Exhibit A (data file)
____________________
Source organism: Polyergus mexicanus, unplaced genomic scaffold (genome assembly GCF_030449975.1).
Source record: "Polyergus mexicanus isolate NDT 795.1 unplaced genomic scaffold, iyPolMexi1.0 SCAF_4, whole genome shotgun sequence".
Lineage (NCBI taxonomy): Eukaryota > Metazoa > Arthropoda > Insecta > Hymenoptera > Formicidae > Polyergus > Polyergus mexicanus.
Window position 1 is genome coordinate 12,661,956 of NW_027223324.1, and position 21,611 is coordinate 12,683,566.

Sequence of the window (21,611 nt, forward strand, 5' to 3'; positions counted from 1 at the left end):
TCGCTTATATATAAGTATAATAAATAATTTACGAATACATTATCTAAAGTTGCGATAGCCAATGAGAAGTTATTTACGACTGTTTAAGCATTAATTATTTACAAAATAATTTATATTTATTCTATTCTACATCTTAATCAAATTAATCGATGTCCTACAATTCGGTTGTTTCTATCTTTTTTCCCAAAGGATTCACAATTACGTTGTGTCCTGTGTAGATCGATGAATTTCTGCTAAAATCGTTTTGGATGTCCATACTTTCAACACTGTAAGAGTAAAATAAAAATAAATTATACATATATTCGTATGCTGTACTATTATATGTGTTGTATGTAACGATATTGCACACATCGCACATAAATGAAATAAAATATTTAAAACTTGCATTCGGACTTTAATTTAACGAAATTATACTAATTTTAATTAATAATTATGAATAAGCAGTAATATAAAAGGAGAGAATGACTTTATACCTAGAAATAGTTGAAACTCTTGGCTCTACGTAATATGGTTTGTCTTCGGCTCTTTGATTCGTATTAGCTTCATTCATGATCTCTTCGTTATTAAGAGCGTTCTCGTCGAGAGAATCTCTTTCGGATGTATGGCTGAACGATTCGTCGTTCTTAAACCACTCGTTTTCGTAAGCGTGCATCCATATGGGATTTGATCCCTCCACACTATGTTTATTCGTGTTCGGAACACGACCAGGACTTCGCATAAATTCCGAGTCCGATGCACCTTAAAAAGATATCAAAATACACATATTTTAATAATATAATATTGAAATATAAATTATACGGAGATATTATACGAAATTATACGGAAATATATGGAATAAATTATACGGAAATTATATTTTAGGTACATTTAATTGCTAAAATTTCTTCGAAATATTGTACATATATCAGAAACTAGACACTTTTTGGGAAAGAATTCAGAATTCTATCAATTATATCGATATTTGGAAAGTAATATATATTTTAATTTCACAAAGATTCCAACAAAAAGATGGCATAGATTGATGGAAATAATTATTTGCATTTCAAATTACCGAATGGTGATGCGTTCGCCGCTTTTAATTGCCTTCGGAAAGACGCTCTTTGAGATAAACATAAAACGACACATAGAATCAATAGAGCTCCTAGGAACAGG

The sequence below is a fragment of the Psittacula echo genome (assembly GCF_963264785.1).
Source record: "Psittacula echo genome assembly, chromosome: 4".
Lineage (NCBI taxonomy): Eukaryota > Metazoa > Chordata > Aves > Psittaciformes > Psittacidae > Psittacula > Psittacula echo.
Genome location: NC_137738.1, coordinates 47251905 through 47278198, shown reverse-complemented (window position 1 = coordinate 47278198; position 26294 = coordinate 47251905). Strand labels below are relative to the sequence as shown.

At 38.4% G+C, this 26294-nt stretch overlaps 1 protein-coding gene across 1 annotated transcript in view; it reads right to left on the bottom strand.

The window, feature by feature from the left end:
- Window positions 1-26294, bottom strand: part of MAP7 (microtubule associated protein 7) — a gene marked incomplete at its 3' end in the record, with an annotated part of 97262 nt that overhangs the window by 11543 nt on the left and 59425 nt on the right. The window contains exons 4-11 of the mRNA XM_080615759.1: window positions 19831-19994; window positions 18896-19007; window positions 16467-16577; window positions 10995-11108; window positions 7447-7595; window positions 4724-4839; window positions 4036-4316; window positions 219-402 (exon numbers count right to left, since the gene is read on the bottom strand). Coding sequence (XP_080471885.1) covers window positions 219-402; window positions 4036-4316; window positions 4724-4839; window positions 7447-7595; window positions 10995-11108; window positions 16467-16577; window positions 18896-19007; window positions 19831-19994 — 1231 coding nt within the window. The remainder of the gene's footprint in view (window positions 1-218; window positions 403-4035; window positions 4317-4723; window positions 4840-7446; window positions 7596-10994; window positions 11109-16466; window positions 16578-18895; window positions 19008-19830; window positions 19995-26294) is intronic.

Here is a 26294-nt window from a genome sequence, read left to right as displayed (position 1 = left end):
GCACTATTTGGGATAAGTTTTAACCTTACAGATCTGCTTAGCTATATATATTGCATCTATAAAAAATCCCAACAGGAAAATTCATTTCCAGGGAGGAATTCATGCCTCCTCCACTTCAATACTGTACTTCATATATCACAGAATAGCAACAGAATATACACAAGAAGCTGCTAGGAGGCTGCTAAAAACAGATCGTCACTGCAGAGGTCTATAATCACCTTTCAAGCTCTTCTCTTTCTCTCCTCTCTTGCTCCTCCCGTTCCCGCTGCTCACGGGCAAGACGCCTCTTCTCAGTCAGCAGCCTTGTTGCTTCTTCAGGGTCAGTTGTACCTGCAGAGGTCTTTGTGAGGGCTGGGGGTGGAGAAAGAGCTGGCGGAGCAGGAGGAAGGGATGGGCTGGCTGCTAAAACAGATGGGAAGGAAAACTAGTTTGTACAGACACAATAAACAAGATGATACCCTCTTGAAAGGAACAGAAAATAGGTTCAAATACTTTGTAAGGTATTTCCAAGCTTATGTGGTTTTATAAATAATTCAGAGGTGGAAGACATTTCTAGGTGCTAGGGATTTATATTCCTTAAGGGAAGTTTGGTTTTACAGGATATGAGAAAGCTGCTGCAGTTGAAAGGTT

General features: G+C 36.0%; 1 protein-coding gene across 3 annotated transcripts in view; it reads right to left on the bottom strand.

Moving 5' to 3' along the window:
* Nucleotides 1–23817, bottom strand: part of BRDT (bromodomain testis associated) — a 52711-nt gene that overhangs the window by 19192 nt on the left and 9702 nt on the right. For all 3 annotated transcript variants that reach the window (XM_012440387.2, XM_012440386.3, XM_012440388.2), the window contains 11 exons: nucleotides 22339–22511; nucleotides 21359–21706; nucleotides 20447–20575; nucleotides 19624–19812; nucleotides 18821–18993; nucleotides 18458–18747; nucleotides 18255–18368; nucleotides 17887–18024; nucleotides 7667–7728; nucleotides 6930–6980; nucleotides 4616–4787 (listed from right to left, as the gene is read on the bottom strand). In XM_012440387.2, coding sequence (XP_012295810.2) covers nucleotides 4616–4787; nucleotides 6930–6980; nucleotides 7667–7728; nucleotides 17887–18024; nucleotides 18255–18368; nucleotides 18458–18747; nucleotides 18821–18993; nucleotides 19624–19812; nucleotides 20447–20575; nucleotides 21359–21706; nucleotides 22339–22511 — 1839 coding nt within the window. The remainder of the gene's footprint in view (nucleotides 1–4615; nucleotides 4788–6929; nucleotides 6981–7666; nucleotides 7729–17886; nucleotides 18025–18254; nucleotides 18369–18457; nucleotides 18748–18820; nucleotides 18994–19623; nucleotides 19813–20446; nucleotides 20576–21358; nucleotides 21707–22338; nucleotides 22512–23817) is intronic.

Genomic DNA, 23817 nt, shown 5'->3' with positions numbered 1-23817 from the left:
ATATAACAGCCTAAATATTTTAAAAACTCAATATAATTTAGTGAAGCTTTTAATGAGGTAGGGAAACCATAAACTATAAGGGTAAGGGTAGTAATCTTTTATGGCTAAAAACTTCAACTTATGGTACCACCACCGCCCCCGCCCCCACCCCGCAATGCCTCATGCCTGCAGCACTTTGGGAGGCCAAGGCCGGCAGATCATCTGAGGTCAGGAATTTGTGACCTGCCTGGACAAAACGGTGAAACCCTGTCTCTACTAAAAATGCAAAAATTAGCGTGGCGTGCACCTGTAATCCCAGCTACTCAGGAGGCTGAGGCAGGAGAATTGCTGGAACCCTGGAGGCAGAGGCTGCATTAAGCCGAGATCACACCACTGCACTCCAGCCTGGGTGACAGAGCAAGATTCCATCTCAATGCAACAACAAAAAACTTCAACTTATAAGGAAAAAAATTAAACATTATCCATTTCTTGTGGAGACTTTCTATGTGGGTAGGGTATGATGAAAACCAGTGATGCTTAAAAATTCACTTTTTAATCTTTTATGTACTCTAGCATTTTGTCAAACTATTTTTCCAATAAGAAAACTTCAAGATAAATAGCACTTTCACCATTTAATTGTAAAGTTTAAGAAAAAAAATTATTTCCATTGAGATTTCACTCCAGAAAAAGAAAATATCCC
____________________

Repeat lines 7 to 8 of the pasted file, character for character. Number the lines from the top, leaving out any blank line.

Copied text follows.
The sequence below is a fragment of the Psittacula echo genome (assembly GCF_963264785.1).
Source record: "Psittacula echo genome assembly, chromosome: 4".